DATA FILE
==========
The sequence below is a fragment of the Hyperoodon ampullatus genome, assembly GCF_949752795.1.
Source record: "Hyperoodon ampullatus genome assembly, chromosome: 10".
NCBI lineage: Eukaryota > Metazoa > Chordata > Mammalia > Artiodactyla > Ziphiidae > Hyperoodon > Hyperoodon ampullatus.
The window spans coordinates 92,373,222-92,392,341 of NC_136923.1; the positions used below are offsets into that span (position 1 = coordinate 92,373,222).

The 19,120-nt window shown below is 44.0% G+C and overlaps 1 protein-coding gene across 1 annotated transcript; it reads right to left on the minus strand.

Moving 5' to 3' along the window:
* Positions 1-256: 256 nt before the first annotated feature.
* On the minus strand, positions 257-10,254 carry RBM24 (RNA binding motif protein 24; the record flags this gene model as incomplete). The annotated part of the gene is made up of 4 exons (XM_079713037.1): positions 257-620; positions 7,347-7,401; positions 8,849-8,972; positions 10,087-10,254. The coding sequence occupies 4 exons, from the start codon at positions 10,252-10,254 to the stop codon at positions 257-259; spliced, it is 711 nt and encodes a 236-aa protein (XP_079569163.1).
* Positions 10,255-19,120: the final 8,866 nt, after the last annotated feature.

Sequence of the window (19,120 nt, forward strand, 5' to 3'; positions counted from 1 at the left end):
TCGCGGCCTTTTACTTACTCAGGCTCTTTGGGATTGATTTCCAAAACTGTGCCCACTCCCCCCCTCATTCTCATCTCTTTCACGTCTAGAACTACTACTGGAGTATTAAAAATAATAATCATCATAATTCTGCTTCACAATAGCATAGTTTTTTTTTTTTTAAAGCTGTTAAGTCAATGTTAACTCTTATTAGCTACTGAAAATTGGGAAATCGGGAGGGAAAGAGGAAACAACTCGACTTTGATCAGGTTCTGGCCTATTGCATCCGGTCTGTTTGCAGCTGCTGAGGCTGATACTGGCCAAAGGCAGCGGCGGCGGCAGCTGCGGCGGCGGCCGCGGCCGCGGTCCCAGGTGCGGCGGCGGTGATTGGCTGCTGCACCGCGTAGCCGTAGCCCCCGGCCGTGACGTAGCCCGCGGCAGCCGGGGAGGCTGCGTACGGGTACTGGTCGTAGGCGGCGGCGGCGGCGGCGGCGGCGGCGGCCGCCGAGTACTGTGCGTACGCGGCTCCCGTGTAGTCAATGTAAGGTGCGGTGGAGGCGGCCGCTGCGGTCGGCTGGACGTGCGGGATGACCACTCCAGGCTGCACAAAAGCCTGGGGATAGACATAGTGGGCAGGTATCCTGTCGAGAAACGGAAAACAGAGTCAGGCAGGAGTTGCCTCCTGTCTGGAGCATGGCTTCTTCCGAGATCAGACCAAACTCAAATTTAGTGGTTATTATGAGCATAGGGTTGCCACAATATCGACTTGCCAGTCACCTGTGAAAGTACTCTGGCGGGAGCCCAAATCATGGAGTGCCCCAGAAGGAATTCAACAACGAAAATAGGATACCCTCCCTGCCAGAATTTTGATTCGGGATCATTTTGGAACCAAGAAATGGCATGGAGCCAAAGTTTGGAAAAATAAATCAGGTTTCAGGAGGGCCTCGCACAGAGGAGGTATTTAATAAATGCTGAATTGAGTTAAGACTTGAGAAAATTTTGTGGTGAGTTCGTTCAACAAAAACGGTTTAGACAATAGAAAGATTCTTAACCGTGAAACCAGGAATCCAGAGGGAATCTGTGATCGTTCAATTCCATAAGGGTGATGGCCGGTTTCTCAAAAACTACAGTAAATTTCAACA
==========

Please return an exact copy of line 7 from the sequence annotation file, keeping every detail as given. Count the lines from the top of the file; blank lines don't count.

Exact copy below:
* Positions 1-256: 256 nt before the first annotated feature.